With Scrivener, all my texts are in the same project “binder”, broken down in navigable and malleable folders and subfolders. These are also found listed in a ubiquitous left panel table of content. This sort of “dashboard”, allows me to find my bearings in the ever-evolving/transfigured thesis structure, as well as to keep a conducting thread while writing.

These are some of the Scrivener features I find particularly relevant to my thesis work:”:

Research Folder: I drop my important annotated articles, reading and supervision notes in there, as well as relevant web links;

A snapshot function: Allows you to “clone” the text before undertaking important  structural changes, avoiding irreparable mistake and loss of prior versions;

A synopsis feature: Can serve as an helpful reminder of the intent/aim of a section to be written;

A compilation function: Allows you to “mount” in part or in whole  your text and exports them in different formats such as doc, pdf or html;

A virtual cork board: Enables you to pin ideas to be further developed or evaluated;

I also enjoy the auto-save/automatic backup functions as well as the text tagging/labelling and text annotation features.  And the list goes on…

It is possible to try Scrivener for free (Windows or Mac OS X versions) for a 30 days period. The trial period is based on actual use – meaning you can try Scrivener for several months (and potentially get “hooked” like me) before having to purchase it. After that, the software is available for about £25 for an educational license (depending on your operating system).  If you are tempted by Scrivener, I highly recommend investing a couple of hours in undergoing the full interactive tutorial which will walk you through some of its unusual but very handy features.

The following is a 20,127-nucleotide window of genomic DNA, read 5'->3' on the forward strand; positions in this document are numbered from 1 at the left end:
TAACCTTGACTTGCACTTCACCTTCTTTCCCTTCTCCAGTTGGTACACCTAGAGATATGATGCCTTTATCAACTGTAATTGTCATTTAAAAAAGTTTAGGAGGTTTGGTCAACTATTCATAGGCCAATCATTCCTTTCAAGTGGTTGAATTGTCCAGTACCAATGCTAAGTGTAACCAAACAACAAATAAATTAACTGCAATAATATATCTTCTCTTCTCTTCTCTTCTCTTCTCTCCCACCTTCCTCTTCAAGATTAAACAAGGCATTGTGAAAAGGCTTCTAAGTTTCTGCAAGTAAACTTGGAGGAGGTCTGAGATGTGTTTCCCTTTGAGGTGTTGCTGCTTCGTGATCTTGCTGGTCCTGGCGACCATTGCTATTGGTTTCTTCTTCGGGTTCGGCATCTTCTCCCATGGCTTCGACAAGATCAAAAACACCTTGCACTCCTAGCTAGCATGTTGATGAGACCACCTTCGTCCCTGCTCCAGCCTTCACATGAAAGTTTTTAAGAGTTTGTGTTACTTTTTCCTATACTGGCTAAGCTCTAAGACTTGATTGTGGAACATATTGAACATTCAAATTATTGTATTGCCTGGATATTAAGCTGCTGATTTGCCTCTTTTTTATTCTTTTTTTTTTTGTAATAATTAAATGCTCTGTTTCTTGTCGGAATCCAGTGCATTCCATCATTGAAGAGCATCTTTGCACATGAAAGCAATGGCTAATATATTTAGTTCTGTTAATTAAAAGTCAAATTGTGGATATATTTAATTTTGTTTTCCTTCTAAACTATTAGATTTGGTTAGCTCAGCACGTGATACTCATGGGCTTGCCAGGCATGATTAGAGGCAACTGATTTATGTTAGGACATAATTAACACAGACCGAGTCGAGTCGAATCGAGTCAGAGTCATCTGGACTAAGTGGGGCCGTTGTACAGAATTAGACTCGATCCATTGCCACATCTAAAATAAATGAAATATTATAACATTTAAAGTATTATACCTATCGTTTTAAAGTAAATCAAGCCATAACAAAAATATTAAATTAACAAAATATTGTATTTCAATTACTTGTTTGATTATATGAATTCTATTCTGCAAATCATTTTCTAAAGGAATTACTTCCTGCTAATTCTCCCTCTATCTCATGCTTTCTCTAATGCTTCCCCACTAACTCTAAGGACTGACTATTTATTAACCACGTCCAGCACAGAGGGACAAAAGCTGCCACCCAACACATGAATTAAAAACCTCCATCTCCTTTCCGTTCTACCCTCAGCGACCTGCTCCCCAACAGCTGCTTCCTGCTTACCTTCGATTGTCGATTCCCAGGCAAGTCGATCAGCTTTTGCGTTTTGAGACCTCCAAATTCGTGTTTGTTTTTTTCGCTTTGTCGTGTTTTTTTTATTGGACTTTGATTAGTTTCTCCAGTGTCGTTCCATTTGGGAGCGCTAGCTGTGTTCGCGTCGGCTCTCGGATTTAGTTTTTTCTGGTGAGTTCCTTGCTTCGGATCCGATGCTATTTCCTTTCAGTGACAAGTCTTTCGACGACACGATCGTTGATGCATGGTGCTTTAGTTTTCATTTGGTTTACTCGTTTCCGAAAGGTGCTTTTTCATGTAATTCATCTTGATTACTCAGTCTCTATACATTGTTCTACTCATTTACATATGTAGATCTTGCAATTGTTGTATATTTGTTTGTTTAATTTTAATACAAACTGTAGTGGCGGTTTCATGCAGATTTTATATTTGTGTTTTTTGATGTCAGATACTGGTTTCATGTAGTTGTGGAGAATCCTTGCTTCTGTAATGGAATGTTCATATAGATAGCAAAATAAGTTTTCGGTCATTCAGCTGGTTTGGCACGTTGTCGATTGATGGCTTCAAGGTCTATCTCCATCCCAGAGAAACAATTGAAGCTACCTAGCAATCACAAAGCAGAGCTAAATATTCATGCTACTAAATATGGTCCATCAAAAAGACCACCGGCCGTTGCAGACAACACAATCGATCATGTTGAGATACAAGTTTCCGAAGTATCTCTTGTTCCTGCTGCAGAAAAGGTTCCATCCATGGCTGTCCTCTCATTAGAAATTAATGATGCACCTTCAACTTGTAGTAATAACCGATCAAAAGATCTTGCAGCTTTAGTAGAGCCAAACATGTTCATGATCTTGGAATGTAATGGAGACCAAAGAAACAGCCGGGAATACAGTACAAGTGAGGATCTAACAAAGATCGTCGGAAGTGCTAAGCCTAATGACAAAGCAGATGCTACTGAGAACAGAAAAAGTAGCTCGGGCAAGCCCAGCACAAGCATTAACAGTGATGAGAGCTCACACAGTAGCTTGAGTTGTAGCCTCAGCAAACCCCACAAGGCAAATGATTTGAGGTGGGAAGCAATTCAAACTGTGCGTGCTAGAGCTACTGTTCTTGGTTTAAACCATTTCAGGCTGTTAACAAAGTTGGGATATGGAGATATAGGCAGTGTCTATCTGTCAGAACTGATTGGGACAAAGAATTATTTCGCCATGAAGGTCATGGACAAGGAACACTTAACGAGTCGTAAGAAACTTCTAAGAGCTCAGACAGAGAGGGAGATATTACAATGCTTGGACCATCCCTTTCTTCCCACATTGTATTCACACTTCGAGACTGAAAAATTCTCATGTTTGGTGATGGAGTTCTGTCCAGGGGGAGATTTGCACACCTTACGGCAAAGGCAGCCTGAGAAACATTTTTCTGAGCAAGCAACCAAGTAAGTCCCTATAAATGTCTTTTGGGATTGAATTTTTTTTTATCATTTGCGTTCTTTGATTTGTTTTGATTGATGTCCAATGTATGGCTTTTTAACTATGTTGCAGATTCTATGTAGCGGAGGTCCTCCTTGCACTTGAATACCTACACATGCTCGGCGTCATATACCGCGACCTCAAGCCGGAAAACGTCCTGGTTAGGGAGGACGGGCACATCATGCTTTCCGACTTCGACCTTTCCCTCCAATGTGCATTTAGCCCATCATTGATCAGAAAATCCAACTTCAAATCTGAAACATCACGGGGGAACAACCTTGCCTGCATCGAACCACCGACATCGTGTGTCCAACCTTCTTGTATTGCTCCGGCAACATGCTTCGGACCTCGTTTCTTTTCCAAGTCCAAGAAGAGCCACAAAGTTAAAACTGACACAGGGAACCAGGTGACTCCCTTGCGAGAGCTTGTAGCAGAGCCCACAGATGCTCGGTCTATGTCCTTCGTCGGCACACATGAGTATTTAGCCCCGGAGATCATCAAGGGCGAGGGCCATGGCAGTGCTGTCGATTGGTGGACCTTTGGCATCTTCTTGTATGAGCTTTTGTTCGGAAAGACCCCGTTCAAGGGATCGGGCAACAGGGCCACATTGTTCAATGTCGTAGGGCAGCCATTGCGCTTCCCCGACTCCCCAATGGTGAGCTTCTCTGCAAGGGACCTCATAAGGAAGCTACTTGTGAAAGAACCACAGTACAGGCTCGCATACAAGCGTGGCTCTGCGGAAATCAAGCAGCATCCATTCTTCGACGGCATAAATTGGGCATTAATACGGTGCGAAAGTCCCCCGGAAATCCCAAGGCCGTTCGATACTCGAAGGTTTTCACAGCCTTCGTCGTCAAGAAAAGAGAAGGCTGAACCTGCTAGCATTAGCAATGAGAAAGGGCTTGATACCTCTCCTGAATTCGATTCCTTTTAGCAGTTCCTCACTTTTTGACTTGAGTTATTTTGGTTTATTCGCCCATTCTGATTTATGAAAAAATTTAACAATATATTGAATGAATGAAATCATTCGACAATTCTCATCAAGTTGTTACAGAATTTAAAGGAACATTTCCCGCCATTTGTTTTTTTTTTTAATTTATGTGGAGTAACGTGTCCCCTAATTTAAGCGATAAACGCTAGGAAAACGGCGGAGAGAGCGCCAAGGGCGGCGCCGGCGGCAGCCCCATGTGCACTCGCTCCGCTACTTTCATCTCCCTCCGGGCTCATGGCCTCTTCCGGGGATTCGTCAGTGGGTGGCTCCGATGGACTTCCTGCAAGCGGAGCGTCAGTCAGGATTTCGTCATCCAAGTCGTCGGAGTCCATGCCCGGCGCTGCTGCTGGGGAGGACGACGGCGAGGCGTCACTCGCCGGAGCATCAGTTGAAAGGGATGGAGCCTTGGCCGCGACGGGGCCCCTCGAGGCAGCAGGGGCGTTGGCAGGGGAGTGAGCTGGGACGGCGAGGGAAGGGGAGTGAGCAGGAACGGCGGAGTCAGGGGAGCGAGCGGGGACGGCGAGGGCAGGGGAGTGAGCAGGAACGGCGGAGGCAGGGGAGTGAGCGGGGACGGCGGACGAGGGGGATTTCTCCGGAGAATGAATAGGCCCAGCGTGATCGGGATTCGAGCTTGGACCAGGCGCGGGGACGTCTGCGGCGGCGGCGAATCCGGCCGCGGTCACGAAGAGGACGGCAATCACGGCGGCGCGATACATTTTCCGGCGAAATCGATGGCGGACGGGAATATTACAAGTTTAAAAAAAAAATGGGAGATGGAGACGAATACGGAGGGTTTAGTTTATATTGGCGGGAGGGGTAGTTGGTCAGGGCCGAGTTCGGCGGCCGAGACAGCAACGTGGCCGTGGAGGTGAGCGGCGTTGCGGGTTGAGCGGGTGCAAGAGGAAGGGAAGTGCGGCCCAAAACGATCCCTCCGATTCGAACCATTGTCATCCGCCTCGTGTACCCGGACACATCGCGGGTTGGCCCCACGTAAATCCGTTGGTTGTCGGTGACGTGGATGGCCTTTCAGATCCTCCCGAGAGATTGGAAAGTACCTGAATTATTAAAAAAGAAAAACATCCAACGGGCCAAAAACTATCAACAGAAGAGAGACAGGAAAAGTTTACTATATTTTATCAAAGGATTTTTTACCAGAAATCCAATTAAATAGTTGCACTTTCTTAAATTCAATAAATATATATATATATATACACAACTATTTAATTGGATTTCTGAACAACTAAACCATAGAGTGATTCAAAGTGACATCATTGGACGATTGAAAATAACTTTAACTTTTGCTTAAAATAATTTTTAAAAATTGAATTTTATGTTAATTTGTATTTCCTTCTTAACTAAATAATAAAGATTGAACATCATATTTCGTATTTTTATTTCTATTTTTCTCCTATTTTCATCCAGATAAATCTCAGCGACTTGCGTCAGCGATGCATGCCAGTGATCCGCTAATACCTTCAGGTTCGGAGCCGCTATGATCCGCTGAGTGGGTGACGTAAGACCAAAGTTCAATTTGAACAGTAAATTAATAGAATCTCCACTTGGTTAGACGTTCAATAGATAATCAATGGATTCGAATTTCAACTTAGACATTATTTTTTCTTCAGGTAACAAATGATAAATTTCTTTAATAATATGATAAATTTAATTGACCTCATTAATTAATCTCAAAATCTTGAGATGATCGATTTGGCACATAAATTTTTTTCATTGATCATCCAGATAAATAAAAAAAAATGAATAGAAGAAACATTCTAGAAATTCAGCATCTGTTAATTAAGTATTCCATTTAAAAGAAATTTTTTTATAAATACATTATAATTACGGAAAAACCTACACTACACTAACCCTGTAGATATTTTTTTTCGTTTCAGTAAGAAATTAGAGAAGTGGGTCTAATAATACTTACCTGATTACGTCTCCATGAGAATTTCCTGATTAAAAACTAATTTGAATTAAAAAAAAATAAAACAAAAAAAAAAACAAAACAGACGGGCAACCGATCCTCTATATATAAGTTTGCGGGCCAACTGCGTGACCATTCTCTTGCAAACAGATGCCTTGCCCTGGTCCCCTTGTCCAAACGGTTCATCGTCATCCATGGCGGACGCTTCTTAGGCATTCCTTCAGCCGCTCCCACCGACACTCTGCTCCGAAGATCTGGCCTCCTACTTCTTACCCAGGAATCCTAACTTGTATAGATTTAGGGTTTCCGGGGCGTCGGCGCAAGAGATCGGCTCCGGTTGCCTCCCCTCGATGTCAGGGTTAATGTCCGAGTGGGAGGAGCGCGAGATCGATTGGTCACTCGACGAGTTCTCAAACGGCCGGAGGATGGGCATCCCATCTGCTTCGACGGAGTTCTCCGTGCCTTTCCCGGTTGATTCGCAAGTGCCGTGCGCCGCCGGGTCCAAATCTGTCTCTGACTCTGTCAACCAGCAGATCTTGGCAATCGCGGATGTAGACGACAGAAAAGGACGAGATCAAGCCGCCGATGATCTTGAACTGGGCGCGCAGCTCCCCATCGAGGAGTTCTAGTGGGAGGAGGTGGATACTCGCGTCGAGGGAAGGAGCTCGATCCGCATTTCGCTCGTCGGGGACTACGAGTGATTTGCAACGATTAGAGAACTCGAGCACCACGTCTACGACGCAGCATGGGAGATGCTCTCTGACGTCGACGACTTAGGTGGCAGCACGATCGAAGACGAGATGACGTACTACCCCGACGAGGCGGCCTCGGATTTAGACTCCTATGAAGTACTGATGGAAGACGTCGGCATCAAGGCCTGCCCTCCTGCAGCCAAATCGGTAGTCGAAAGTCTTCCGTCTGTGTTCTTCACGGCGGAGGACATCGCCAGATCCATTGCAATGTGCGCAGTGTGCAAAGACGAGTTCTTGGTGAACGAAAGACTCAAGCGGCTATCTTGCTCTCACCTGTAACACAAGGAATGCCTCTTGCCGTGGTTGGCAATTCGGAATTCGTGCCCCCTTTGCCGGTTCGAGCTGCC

I am hoping however that they will come to develop both an Ipad and a cloud-based version (so to facilitate remote access and collaboration). At the moment, I am using dropbox for remote access and sharing.

Posted under PGR students, Research, Useful links

This post was written by Annie Blanchette on October 10, 2012

Survey questions

Following on from Sian’s comment on my previous blog I have shared the survey questions we asked in our survey. We used Bristol Online Surveys to create it.

Although we did proof read it numerous times (and asked our PGR students to have a look) a couple of typos slipped through the net so apologies for this!

As before, any comments gratefully received. We tried to make the survey so that it wouldn’t take longer than 15 minutes to complete… This meant that compromises had to be made and we weren’t able to ask all the questions we would have liked to. In retrospect, one question we should have asked was “Do you use a PC or a MAC?”.

Posted under Online survey, Useful links

This post was written by Gareth Cole on April 16, 2012

Department for Business Innovation and Skills – Research Strategy and Open Access

I thought I would post a quick link to this BIS Strategy from December 2011. Section 6 reaffirms the government commitment to Open Access for publically funded research.

Posted under Useful links

This post was written by Gareth Cole on January 3, 2012